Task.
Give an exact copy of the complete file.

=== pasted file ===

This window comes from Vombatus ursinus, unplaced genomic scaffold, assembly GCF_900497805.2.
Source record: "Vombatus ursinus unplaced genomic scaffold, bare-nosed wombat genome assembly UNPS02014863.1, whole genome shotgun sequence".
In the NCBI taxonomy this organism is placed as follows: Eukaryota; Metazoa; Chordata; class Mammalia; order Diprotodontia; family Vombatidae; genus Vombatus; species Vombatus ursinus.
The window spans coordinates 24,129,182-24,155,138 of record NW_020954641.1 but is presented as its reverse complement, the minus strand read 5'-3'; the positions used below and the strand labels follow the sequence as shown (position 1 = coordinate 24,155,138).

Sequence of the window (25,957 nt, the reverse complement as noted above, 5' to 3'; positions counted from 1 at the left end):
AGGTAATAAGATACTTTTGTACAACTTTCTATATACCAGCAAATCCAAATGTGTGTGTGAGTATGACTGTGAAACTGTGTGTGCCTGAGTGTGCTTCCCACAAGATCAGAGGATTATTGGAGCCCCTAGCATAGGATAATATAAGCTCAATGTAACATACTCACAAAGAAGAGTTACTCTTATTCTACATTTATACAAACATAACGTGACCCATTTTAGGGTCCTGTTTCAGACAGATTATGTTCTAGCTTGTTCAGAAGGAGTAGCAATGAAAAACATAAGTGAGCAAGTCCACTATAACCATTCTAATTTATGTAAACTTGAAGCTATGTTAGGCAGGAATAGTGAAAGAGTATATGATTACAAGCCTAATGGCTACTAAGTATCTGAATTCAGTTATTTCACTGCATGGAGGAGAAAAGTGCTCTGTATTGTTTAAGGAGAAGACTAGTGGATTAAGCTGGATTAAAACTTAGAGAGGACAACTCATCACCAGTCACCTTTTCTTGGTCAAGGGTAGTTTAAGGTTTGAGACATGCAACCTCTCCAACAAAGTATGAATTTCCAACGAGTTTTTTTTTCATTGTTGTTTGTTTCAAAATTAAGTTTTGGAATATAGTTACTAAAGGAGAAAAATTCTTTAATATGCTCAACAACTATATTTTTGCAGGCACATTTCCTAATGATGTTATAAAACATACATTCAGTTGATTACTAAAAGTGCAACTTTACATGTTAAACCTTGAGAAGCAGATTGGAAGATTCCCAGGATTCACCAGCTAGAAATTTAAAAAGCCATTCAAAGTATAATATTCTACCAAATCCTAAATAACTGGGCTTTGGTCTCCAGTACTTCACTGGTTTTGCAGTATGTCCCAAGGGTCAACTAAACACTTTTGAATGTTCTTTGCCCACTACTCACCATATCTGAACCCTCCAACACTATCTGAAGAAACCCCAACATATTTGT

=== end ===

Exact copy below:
This window comes from Vombatus ursinus, unplaced genomic scaffold, assembly GCF_900497805.2.
Source record: "Vombatus ursinus unplaced genomic scaffold, bare-nosed wombat genome assembly UNPS02014863.1, whole genome shotgun sequence".
In the NCBI taxonomy this organism is placed as follows: Eukaryota; Metazoa; Chordata; class Mammalia; order Diprotodontia; family Vombatidae; genus Vombatus; species Vombatus ursinus.
The window spans coordinates 24,129,182-24,155,138 of record NW_020954641.1 but is presented as its reverse complement, the minus strand read 5'-3'; the positions used below and the strand labels follow the sequence as shown (position 1 = coordinate 24,155,138).

Sequence of the window (25,957 nt, the reverse complement as noted above, 5' to 3'; positions counted from 1 at the left end):
AGGTAATAAGATACTTTTGTACAACTTTCTATATACCAGCAAATCCAAATGTGTGTGTGAGTATGACTGTGAAACTGTGTGTGCCTGAGTGTGCTTCCCACAAGATCAGAGGATTATTGGAGCCCCTAGCATAGGATAATATAAGCTCAATGTAACATACTCACAAAGAAGAGTTACTCTTATTCTACATTTATACAAACATAACGTGACCCATTTTAGGGTCCTGTTTCAGACAGATTATGTTCTAGCTTGTTCAGAAGGAGTAGCAATGAAAAACATAAGTGAGCAAGTCCACTATAACCATTCTAATTTATGTAAACTTGAAGCTATGTTAGGCAGGAATAGTGAAAGAGTATATGATTACAAGCCTAATGGCTACTAAGTATCTGAATTCAGTTATTTCACTGCATGGAGGAGAAAAGTGCTCTGTATTGTTTAAGGAGAAGACTAGTGGATTAAGCTGGATTAAAACTTAGAGAGGACAACTCATCACCAGTCACCTTTTCTTGGTCAAGGGTAGTTTAAGGTTTGAGACATGCAACCTCTCCAACAAAGTATGAATTTCCAACGAGTTTTTTTTTCATTGTTGTTTGTTTCAAAATTAAGTTTTGGAATATAGTTACTAAAGGAGAAAAATTCTTTAATATGCTCAACAACTATATTTTTGCAGGCACATTTCCTAATGATGTTATAAAACATACATTCAGTTGATTACTAAAAGTGCAACTTTACATGTTAAACCTTGAGAAGCAGATTGGAAGATTCCCAGGATTCACCAGCTAGAAATTTAAAAAGCCATTCAAAGTATAATATTCTACCAAATCCTAAATAACTGGGCTTTGGTCTCCAGTACTTCACTGGTTTTGCAGTATGTCCCAAGGGTCAACTAAACACTTTTGAATGTTCTTTGCCCACTACTCACCATATCTGAACCCTCCAACACTATCTGAAGAAACCCCAACATATTTGT